1. The importance of trying to understand young people and of recognizing the truth in people (Bear Witness’s Grandmother!, Gloria Miguel)
  1. The emotional risks First Nations people take as they tell their stories so that other Canadians understand, teach and learn. Also, now that Native history is part of the curriculum, the need to train teachers in how to present the information, not to single out Native students to carry the burden. (Waubgeshig Rice)
  1. I appreciated Tiio Horn’s presentation and look forward to her film about Oka, Little Girl in a Blue Raincoat.
  1. The ability of music and musicians to move people and to connect people, to get them moving together. Raven and ShoShona’s story of exchanging song lines with the Norwegian reindeer herder was incredible. Raven’s words about how he survives the dark moments were wonderful. His way of speaking from the heart. Everyone seemed to speak from the heart. So generous.

The New Sun theme reminded me of a recent, two-sided carving by Jaalen Edenshaw called Story Tellers and Language Keepers, commissioned by the Royal BC Museum for their exhibition on language.

Best wishes to you and Rae (special thanks to Rae for last year’s gift basket which I won. It included Gerald McMaster’s book Inuit Modern, which I found extremely helpful in preparing my course on contemporary Inuit art).


As a regular participant at the New Sun Conference, I am happy to note the ongoing tradition of excellence in programming, entertainment and dining. This year I was particularly pleased to learn from George Littlechild himself about his early life, Aboriginal ancestry introduction, and personal artistic vision. Also, I was delighted to encounter Gloria Miguel, who was both enchanting and inspiring. Her work was completely new to me, and I have learned a lot more about her since the conference. This year our program (AESP) sponsored a student from the Urban Aboriginal Alternative High School. Following the event I asked her (she is 18 years old) about her favourite presentation, and in her eyes Gloria Miguel was the high point, which says a lot about Ms Miguel’s charisma and ability to reach Aboriginal youth as an artistic Elder.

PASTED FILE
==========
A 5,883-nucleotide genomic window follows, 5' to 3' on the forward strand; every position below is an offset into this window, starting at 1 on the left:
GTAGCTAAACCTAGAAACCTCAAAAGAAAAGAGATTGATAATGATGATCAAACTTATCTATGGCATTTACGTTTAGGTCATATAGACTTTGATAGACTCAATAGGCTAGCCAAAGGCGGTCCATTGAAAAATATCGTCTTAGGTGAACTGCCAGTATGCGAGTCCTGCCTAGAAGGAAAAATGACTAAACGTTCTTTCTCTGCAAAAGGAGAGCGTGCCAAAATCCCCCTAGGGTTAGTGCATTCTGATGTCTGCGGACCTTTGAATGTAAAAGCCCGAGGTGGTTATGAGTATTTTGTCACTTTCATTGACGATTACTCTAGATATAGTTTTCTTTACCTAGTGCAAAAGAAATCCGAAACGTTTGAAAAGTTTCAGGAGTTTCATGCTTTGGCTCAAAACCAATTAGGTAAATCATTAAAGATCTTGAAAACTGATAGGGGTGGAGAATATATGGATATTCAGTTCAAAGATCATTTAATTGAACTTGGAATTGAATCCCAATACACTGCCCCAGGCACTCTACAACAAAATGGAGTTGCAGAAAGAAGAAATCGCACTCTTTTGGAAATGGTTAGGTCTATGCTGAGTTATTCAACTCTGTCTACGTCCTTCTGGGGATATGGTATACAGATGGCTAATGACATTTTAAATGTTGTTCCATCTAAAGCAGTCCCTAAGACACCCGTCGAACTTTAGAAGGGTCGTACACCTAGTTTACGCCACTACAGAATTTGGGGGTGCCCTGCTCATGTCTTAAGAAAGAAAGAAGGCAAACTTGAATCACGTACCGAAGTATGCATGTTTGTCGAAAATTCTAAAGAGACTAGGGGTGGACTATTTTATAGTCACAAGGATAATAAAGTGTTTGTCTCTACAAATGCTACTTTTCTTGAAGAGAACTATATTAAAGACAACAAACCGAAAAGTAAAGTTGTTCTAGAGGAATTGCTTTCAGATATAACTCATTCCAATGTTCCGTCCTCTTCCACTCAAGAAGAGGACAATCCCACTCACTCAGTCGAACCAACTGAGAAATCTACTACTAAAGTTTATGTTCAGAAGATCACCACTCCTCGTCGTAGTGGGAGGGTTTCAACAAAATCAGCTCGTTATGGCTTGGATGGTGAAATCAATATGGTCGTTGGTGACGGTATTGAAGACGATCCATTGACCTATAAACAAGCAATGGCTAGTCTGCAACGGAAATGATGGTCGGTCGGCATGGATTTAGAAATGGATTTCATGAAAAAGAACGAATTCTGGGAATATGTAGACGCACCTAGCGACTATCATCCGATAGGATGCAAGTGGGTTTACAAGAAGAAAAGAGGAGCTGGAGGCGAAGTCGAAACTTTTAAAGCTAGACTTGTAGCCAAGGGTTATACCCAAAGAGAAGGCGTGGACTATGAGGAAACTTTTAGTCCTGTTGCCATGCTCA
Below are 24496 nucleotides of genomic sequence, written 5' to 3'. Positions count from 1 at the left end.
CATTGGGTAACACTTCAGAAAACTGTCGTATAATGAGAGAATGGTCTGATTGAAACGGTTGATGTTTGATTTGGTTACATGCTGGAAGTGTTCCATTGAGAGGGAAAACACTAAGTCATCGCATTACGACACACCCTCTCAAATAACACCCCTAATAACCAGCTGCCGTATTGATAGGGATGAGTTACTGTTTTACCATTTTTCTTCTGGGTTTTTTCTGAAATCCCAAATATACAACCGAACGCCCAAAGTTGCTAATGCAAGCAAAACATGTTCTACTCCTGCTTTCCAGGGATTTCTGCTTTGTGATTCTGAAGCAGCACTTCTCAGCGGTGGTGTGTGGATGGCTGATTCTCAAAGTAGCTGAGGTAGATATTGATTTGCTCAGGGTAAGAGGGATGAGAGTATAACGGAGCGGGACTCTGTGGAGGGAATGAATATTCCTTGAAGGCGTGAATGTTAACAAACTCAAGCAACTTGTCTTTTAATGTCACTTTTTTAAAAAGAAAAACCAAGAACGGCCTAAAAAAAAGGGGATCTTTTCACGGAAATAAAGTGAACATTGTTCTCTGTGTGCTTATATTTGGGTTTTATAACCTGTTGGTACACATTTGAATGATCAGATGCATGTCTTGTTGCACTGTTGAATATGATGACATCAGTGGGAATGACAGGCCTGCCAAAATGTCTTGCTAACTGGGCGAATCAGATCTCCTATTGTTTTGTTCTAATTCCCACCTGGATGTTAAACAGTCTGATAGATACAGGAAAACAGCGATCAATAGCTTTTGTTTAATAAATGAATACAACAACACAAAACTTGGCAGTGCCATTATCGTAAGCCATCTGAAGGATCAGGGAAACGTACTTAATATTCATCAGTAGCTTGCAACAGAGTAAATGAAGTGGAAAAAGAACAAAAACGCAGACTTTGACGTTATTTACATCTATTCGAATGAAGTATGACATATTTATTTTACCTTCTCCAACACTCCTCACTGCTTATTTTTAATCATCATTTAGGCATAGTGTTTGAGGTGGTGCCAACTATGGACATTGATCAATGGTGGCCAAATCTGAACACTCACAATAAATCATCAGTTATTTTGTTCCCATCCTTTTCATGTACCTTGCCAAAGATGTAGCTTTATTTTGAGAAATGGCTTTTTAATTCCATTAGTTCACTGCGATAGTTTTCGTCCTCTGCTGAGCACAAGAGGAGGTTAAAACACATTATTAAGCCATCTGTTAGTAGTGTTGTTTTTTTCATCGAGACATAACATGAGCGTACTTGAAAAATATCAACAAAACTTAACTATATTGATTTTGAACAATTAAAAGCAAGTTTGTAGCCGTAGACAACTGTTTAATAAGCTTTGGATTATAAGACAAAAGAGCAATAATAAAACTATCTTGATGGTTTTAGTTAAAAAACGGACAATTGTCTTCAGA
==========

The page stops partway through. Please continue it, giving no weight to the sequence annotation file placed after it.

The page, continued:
Thank you so much for your dedication to this project and to Indigenous culture and education, and congratulations on your well-deserved OCAD University award.

PR, Co-coordinator, Aboriginal Enriched Support Program, Carleton University


Though I have not attended many conferences, I can say with confidence that the New Sun Conference is unlike any other conference you will attend. You are immediately immersed and welcomed into a community gathered on the premise of celebrating Indigenous arts, and that bond stays and strengthens beyond the course of the day. Not only were the speakers at the conference incredibly accessible, the stories they told compelled and inspired me to reflect on my own personal experiences and how my stories could be told. The feeling of interconnectedness throughout this community was something that stood out to me, particularly during the luncheon portion of the day. The musical guests, Digging Roots, facilitated a multi-generational celebration where everyone from elders to small children were up dancing along and creating music. The whole atmosphere of the day was something strong and beautiful. I know this will certainly not be the last New Sun Conference I will attend.